17th March: Talk on the local tram system
Mary Mills, Secretary of The Greenwich Industrial History Society will be giving a presentation to the SHLHG about the history of the Greenwich Peninsula next Thursday.
The presentation is based on her new book ‘Innovation, Enterprise and Change on the Greenwich Peninsula’.
The book is ‘a snapshop of the Greenwich Peninsula showing how it was home to industries which brought change both in Greenwich and worldwide’
See also, http://greenwichpeninsulahistory.wordpress.com/book/
Meeting starts at 8pm, a visitor fee applies.
I’m enjoying reading Mary’s book about the highlights of peninsula history from 1194 to the present, and it should be a very interesting presentation. All are welcome: there is a small charge for non-members to cover the cost of the room
“Baby Killers Over Woolwich – how Zeppelins brought the First Blitz to south east London”
A talk for the Shooters Hill History Group by Andy Brockman
8pm Thursday 15 October 2015
Venue: Shrewsbury House, Shooters Hill
A century on form the first blitz on London, the talk will tell the story of the attempts of the German Imperial Navy and Air Force Zeppelin crews to attack London and their impact on Woolwich and Plumstead.
Cost: Free to SHLHG Members, Guests: £2 to help cover room hire.
An application has been submitted to the Royal Borough of Greenwich to remove Elmhurst Cottage from the council’s Locally Listed Buildings list. If successful this would remove the protections given to buildings on the list, and ease the way for redevelopment of the 0.3 Acre site. It was submitted by a local company, Building Design & Services Ltd., but appears to be on behalf of a company named Broadberry International Limited. There is no indication as to the reason for the request, but I suspect it is not out of academic concern for the historical accuracy of the local list.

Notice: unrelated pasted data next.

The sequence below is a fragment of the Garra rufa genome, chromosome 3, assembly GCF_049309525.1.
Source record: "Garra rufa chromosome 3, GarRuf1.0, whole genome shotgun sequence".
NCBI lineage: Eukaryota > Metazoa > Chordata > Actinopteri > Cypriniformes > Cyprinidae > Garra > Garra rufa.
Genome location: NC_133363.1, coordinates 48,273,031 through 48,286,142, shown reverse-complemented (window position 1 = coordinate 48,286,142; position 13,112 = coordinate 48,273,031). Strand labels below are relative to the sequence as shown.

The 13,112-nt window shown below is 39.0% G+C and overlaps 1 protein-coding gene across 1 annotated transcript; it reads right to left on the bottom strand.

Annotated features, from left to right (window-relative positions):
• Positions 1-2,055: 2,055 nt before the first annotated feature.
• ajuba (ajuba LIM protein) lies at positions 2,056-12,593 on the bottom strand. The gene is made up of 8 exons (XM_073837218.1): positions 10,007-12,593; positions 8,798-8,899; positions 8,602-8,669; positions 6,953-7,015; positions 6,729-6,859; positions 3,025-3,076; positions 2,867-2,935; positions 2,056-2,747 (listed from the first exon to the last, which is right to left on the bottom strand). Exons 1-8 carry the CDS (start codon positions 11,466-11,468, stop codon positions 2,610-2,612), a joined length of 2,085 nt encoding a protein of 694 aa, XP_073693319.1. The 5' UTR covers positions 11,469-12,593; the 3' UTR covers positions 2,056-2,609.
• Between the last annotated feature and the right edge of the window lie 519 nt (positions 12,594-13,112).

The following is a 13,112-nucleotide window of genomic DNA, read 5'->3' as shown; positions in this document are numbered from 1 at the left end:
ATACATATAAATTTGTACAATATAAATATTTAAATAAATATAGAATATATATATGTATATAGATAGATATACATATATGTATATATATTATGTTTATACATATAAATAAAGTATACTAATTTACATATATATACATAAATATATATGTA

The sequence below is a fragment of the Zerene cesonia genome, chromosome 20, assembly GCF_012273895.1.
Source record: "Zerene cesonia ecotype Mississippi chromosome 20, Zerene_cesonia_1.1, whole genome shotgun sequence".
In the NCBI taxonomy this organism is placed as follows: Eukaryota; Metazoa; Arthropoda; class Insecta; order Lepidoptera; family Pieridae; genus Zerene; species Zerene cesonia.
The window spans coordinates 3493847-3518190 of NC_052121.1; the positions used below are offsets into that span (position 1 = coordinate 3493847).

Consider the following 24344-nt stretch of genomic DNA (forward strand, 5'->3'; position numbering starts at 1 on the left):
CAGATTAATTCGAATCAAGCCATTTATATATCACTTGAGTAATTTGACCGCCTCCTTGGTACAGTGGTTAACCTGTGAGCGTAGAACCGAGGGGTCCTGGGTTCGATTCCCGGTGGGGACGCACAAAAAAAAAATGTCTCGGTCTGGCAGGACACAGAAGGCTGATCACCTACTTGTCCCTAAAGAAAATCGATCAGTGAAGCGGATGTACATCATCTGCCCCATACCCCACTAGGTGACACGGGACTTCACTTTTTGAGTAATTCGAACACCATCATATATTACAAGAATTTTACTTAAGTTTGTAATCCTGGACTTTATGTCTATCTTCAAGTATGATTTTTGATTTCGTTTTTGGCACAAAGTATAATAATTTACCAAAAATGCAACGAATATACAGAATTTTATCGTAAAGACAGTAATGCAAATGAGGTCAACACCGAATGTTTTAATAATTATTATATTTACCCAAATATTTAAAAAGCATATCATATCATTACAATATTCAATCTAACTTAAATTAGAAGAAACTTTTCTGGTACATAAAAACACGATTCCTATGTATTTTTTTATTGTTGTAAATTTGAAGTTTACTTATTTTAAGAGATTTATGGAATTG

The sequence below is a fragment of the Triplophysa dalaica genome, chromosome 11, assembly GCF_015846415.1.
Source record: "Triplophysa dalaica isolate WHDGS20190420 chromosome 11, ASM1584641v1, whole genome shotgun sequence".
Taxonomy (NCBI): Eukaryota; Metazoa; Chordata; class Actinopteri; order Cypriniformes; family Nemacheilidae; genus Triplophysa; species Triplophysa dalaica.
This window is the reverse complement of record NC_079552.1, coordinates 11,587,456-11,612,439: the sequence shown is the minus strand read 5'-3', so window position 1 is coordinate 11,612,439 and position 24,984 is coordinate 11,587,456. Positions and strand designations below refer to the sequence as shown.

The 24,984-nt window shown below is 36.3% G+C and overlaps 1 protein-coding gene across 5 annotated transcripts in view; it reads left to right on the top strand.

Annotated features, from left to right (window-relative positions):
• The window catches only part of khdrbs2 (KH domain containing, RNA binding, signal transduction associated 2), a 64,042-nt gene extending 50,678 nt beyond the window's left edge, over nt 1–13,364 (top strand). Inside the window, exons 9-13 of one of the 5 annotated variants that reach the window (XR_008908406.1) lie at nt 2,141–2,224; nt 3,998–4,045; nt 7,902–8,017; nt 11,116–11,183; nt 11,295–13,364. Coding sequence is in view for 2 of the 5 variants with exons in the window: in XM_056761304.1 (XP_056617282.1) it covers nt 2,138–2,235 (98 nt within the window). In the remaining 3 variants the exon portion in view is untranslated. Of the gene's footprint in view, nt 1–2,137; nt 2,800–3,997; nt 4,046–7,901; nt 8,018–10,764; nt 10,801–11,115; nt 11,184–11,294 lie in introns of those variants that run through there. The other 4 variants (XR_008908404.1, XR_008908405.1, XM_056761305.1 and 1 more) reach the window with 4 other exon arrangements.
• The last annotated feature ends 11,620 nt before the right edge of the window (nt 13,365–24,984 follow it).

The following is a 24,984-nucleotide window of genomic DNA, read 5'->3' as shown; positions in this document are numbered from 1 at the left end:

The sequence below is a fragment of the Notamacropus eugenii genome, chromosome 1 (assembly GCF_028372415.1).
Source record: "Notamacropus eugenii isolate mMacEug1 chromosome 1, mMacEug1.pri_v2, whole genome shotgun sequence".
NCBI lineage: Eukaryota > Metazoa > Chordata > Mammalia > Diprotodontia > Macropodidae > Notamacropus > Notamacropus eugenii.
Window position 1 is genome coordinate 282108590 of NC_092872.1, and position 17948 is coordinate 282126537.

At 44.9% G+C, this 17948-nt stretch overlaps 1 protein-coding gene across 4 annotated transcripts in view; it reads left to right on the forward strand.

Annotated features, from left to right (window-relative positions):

The heart of the case to remove Elmhurst Cottage from the list, which is laid out in a Heritage Statement prepared by HeritageCollective and submitted with the application, appears to be twofold: that the cottage was not built until 1895-1896 and that it was too humble for important historical people such as the Lidgbird and Dallin families to live in.
The evidence presented that the cottage was not built until 1895-1896 relies on part of a hand-drawn map that was submitted with an 1889 planning application for a new stable on a property further down Shrewsbury Lane. The map, which is part of catalogue item MBW/BA/39056 in the London Metropolitan Archive, is shown below followed by the equivalent area from Alan Godfrey’s 1894 OS map, which clearly shows Elmhurst Cottage. The hand-drawn map does not include a number of buildings that are shown in the OS map from just 5 years later, and has a number of inaccuracies in the shapes, orientations and positions of the buildings compared to the Ordnance Survey map. For instance, it does not include the huge Haddon Hall, just over the lane from Elmhurst Cottage. Haddon Hall also appears on Alan Godfrey’s 1866 and 1914 maps, so it was certainly there in 1889. The size, shape and outbuildings of the large house named Elmhurst are not captured accurately on the 1889 map, nor are those of the Homestead. In fact it is an amateur map intended to show where a new stable would go, not to show the size, shape and location of neighbouring buildings.